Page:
They’re better at irony, comedy, and grand wide-open anthemic pieces. Again, this show is no exception. “Happy Birthday”, as Hortense is dying, is particularly not effective, I think, a real misfire unusual for these writers. It’s really heartless, perhaps a good idea, but so badly executed as to be a bit embarrassing at exactly the wrong part of the play. You can help this number by completely eliminating all the background vocals. It should be about the death of Hortense and nothing else. Commentary vastly weakens the moment.

But the moments that do work work well. There’s a lot of comedy that plays, and some fine, dramatic moments. As I said, really a mixed bag.

I think an audience will accept or dislike this show predicated on the likability of your two lead actors. But I also think you could cast the two most loved men on Earth, and they might have a hard time making this material acceptable. Whether or not you choose top do it would depend, I think, on your personal reaction top the material. And that’s, well, personal. As Zorba would advise, do what seems right for you.

I also believe the show should be presented in as intimate a manner as possible.  As I will describe, a smaller orchestration with musicians on stage, an ensemble playing all the roles but the two leads, with masks, minimal sets, all will help make the show feel fresh and new.  And bring its cost way down.

MY RATING: * (A better-than-average and interesting show, right for many groups.)




The music contains interesting rhythmic variation that will keep a good Musical Director busy playing and teaching it. It isn’t a simple score. You’ll need an experienced M.D. Who plays well, with good energy. Your five leads sing 90% of the music.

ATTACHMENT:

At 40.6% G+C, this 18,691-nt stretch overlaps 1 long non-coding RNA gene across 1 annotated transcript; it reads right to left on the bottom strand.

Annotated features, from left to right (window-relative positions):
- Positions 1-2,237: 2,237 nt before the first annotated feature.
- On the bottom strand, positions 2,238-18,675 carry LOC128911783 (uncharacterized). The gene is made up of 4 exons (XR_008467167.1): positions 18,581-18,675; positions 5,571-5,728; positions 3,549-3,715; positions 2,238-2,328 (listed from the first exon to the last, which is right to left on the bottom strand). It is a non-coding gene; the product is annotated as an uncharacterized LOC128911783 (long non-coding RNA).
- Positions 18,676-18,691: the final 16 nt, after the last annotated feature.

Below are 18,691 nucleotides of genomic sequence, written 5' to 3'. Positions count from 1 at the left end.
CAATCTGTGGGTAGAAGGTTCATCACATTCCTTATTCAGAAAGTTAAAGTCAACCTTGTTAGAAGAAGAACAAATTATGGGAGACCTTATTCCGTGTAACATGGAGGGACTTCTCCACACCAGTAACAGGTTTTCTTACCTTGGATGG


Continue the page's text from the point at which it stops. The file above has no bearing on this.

Zorba – Baritone, character-driven voice. The acting must show through the singing.

Nikos – Lyric Baritone, strong mid range.

Hortense – Mezzo, character-driven voice, doesn’t need to be a great singer, but needs to be a very strong actress.

The Widow – Mezzo-soprano. Should have good emotional expression when singing.

The Leader – Alto with a powerful belt, ringing high notes, a huge instrument with lots of life in it.

Ensemble – Many roles, mostly Greek men and women of Crete, who I’m tempted to describe based on their actions in the show as inbred. Ensemble will all play roles, some of them large. Cast men of varying ages, 20s-60s, who can all belt, and dance in the Greek fashion. All must belt somewhat.


There can be a lot of dance in this show, of the theatrical/Greek type.

“Life Is”, “The First Time”, “The Top Of The Hill”, “No Boom Boom”, “Vive La Difference”, “The Butterfly”, “Goodbye, Canavaro”, “Belly Dance”, “Grandpapa”, “Only Love”, “The Bend Of The Road”, “Y’assou”, “Why Can’t I Speak”, “Mine Celebration”, “The Crow”, “Happy Birthday”, “I Am Free”


Zorba – Plays in his 60s. Greek. Charismatic, handsome, masculine. An extremely direct man, powerfully built, used to physical labor. Plays hard, works sort of hard. A fantastic womanizer, madly in love with women so long as no commitment is involved. A man who has learned to accept what life provides and ask for nothing. Stubborn, certain he is always right, able to damage others in order to protect what he sees as his rights, his views. Dishonest when it comes to the property of others. Not an entirely admirable man, but one who is very alive. Must move decently, sing decently., but it’s all character-driven. Cast for type, acting, voice, movement. A star.